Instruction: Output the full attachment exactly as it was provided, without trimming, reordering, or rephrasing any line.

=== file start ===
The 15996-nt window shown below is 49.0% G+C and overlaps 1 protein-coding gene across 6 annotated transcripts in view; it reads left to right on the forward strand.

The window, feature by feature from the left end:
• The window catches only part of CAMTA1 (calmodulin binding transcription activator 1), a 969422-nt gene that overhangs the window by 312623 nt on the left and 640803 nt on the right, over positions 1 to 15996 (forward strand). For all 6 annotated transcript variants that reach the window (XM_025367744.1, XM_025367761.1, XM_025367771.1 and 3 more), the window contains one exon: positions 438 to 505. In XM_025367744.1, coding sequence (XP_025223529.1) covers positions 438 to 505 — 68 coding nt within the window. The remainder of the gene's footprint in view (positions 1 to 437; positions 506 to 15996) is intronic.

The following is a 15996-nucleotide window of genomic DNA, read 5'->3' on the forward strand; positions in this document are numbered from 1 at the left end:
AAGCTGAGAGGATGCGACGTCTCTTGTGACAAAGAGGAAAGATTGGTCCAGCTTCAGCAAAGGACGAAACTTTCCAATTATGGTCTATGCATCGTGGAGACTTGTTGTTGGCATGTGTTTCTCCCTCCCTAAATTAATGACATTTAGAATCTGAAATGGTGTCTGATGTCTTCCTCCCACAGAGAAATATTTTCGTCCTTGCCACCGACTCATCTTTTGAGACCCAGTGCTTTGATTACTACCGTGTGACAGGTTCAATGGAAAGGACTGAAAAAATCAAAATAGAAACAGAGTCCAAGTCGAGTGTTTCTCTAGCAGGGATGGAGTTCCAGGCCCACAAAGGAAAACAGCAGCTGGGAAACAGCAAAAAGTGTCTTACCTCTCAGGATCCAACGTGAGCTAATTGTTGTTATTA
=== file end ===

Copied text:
The 15996-nt window shown below is 49.0% G+C and overlaps 1 protein-coding gene across 6 annotated transcripts in view; it reads left to right on the forward strand.

The window, feature by feature from the left end:
• The window catches only part of CAMTA1 (calmodulin binding transcription activator 1), a 969422-nt gene that overhangs the window by 312623 nt on the left and 640803 nt on the right, over positions 1 to 15996 (forward strand). For all 6 annotated transcript variants that reach the window (XM_025367744.1, XM_025367761.1, XM_025367771.1 and 3 more), the window contains one exon: positions 438 to 505. In XM_025367744.1, coding sequence (XP_025223529.1) covers positions 438 to 505 — 68 coding nt within the window. The remainder of the gene's footprint in view (positions 1 to 437; positions 506 to 15996) is intronic.

The following is a 15996-nucleotide window of genomic DNA, read 5'->3' on the forward strand; positions in this document are numbered from 1 at the left end:
AAGCTGAGAGGATGCGACGTCTCTTGTGACAAAGAGGAAAGATTGGTCCAGCTTCAGCAAAGGACGAAACTTTCCAATTATGGTCTATGCATCGTGGAGACTTGTTGTTGGCATGTGTTTCTCCCTCCCTAAATTAATGACATTTAGAATCTGAAATGGTGTCTGATGTCTTCCTCCCACAGAGAAATATTTTCGTCCTTGCCACCGACTCATCTTTTGAGACCCAGTGCTTTGATTACTACCGTGTGACAGGTTCAATGGAAAGGACTGAAAAAATCAAAATAGAAACAGAGTCCAAGTCGAGTGTTTCTCTAGCAGGGATGGAGTTCCAGGCCCACAAAGGAAAACAGCAGCTGGGAAACAGCAAAAAGTGTCTTACCTCTCAGGATCCAACGTGAGCTAATTGTTGTTATTA